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That’s the basics of where free  energy comes from, but what about some   applications? That free energy equation has a  temperature dependence, which becomes important.  So let’s look at it. We want to look only  at the sign of enthalpy and entropy here,   is it positive or negative? If the enthalpy change is negative,   meaning heat is released into the system, and  the entropy change is positive, meaning that it   increases for the system, then free energy is  always negative. The reaction is spontaneous.   That should make sense. An increase in entropy  of the system is allowed, and dissipating heat   into the surroundings always increases entropy. If, on the other hand, enthalpy is positive,   meaning that it’s absorbing  heat from the surroundings,  
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and entropy of our system or chemical reaction  is negative, meaning that it’s becoming   less disordered, then free energy is positive. Again, this should make sense.   Things don’t just absorb heat and become more  arranged and more ordered over time spontaneously. 
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But, what if they have the same sign  what if enthalpy and entropy were both   positive, or both negative? Then the sign of the  free energy change has a temperature dependence.  If enthalpy is positive, then we need a  higher temperature to make the free energy   negative. If enthalpy is negative,  and entropy is also negative,   then a higher temperature will make the free  energy change positive, and stop the reaction.  This is a useful point to understand because  we can calculate the temperature that this will   happen at if we know enthalpy and entropy  changes, and set the free energy to zero. 
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That’s pretty much it for an introduction to free  energy. It’s a way of measuring the entropy change   of the whole universe, just by looking at the  system alone. And if it’s negative, the reaction   will happen, if it’s positive, it won’t. That doesn’t say anything about the rate   of reaction, however – spontaneous reactions  can still be very slow, but it’s still the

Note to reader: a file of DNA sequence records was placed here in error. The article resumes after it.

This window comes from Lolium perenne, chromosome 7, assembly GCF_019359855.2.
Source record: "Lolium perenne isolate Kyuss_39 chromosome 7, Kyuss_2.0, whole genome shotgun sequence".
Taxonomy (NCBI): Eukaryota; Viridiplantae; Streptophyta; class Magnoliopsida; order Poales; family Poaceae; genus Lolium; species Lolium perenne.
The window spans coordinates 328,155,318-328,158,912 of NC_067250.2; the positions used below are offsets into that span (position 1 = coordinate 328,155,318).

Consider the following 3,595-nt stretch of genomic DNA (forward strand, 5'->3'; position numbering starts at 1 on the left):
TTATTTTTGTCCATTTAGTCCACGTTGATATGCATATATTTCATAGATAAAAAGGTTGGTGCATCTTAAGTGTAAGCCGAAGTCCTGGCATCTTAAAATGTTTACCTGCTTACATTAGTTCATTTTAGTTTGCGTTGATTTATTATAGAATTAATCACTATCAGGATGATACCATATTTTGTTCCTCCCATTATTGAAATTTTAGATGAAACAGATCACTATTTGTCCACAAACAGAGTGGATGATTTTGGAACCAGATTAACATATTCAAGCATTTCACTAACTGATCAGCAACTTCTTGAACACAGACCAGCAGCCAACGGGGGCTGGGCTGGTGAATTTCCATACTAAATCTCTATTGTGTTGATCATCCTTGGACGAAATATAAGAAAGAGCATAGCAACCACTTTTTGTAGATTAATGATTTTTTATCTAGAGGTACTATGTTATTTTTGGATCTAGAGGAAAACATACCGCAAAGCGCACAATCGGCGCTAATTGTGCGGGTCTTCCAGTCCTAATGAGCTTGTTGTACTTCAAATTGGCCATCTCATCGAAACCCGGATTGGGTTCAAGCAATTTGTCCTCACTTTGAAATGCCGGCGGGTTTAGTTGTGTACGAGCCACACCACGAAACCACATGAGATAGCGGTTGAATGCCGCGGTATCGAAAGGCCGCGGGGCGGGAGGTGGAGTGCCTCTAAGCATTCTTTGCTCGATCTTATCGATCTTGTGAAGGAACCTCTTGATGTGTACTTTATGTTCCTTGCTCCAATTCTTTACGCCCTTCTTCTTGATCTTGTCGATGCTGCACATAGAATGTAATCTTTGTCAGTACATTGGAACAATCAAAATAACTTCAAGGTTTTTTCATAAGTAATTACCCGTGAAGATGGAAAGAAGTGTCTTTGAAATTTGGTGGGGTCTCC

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key determining factor in controlling  the most fundamental idea of chemistry:   can we make this reaction happen?

Entropy is a thermodynamic measure of ‘disorder’, which must always increase — but how can we measure it?

Reversibility

A reversible process is one that can occur in infinitesimal steps – that is, steps that are increasingly small, until they are at a limit where the changes to the system is negligible.

If change is negligible, then the change can be reversed easily, and the system can be restored. Any energy exchanged in the forward reaction is perfectly restore by the backward reaction.

Examples in gases include most expansions and compressions. Examples in chemical reactions include anything happening at an equilibrium position. For example, a solid at its melting/freezing point is in equilibrium with its liquid.

At the freezing/melting point, solid and liquid forms can happily coexist, and moving between them is a reversible process (melting is only irreversible above the melting point, freezing is irreversible below it).

The heat change for a reversible process has an entropy associated with it:

[Delta S=frac{q_{rev}}{T}]

The entropy change is the heat exchanged in the reversible process divided by temperature. This leads to entropy units of kJ K-1 (or molar quantities of kJ K-1 mol-1).

Absolute values of entropy

Unlike enthalpy and internal energy, absolute values of entropy can be known. The entropy of a perfect crystal is zero at absolute zero. This is the Third Law of Thermodynamics, and is a starting point for defining absolute values of entropy.

A second approach is to define it through a statistical approach. Here, entropy is a function of the number of ways of arranging particles in the system. If there is only one state and one particle, there is only one arrangement.

If there are two states and two particles, there are two arrangements. These arrangements are known as microstates, and entropy is a function of the number of them.

Entropy is defined as the natural log of the number of microstates, multiplied by the Boltzmann constant.

[S=k_BlnOmega]

You should remember that the Boltzmann constant is a ‘per molecule’ version of the gas constant, which is ‘per mole’.

There is a lot more detail on this subject, but this page is here to remind you that entropy is more than just disorder.

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Introduction to Thermodynamics